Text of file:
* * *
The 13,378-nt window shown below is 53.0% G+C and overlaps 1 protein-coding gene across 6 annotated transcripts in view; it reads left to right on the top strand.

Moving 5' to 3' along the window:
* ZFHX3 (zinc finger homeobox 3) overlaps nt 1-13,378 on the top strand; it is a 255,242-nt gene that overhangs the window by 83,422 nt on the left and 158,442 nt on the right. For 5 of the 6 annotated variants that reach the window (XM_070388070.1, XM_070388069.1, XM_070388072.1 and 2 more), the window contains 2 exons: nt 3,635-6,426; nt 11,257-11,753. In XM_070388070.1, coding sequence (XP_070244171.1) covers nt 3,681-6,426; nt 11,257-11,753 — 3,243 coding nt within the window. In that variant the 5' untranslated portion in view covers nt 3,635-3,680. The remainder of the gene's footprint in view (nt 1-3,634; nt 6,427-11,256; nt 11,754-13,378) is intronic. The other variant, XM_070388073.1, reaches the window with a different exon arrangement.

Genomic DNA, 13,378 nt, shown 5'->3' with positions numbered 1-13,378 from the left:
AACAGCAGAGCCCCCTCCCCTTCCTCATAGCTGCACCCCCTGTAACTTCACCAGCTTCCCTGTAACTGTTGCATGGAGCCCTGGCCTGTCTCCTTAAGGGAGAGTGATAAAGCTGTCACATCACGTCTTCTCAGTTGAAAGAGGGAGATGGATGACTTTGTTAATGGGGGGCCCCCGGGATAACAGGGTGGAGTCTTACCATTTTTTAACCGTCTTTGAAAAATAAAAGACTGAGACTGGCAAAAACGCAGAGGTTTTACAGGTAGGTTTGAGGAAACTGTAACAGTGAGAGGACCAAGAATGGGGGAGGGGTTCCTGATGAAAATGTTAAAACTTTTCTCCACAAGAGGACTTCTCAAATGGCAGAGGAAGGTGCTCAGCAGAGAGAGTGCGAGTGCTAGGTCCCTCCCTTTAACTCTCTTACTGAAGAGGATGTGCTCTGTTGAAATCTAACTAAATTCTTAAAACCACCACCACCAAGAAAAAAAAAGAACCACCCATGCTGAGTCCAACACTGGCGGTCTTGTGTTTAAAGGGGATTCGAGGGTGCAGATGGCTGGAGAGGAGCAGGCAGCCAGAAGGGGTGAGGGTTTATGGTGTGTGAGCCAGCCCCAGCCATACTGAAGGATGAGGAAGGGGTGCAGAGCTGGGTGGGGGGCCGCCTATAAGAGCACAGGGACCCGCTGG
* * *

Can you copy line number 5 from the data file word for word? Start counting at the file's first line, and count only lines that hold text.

AACAGCAGAGCCCCCTCCCCTTCCTCATAGCTGCACCCCCTGTAACTTCACCAGCTTCCCTGTAACTGTTGCATGGAGCCCTGGCCTGTCTCCTTAAGGGAGAGTGATAAAGCTGTCACATCACGTCTTCTCAGTTGAAAGAGGGAGATGGATGACTTTGTTAATGGGGGGCCCCCGGGATAACAGGGTGGAGTCTTACCATTTTTTAACCGTCTTTGAAAAATAAAAGACTGAGACTGGCAAAAACGCAGAGGTTTTACAGGTAGGTTTGAGGAAACTGTAACAGTGAGAGGACCAAGAATGGGGGAGGGGTTCCTGATGAAAATGTTAAAACTTTTCTCCACAAGAGGACTTCTCAAATGGCAGAGGAAGGTGCTCAGCAGAGAGAGTGCGAGTGCTAGGTCCCTCCCTTTAACTCTCTTACTGAAGAGGATGTGCTCTGTTGAAATCTAACTAAATTCTTAAAACCACCACCACCAAGAAAAAAAAAGAACCACCCATGCTGAGTCCAACACTGGCGGTCTTGTGTTTAAAGGGGATTCGAGGGTGCAGATGGCTGGAGAGGAGCAGGCAGCCAGAAGGGGTGAGGGTTTATGGTGTGTGAGCCAGCCCCAGCCATACTGAAGGATGAGGAAGGGGTGCAGAGCTGGGTGGGGGGCCGCCTATAAGAGCACAGGGACCCGCTGG